The universe exists - or, as otherwise stated, the universe is " contingent " - therefore, even without detailed knowledge of different universes, we can affirm that it must be caused, and in its " Great First Cause " we recognize God.'
Still the main weight of intuitionalist theism rests upon the conception of God as First Cause.
Trace out the clue of causation to the end, says Hegel in effect, and it introduces you, not to a single first cause beyond nature, but to the totality of natural process - a substance, as it were, in which all causes inhere.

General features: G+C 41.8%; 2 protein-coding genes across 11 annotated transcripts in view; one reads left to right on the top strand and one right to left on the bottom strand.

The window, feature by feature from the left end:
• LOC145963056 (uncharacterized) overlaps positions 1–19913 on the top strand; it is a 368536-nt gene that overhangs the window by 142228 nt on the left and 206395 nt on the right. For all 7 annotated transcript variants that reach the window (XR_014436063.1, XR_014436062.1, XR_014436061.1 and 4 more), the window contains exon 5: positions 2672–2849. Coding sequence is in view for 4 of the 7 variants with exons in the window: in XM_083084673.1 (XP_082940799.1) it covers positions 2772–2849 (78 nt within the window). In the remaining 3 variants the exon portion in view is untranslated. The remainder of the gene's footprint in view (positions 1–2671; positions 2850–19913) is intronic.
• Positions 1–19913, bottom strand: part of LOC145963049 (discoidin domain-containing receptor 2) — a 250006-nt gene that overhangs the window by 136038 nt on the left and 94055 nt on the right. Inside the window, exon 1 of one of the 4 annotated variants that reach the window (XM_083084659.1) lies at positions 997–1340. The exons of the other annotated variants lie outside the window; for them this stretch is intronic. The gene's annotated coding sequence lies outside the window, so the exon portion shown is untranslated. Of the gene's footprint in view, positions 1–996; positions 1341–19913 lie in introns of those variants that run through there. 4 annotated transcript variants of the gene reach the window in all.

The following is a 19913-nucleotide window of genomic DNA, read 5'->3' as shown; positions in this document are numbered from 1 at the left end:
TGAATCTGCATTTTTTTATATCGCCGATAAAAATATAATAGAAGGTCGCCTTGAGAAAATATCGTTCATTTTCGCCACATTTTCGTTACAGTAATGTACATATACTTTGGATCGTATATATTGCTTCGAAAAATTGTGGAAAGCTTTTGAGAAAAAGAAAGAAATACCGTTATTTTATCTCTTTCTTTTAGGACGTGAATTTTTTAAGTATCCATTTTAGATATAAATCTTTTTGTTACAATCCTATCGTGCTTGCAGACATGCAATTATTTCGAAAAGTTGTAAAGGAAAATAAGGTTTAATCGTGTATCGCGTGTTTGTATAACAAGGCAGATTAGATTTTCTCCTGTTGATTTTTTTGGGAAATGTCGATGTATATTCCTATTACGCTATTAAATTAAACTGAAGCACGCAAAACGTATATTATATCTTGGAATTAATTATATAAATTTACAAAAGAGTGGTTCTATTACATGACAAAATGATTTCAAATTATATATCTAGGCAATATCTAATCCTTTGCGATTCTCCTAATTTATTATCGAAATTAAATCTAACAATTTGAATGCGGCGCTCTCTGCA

The Cosmological argument proves, with the help of the first-named intuition, that there is one great First Cause; and the Design argument shows the First Cause to be intelligent or personal.
Experience forbids our excluding organic activity from natural causes, also our excluding intelligence from purposeful (zwecktdtigen) causes; hence experience forbids our defining the fundamental force or first cause out of which living creatures arose.'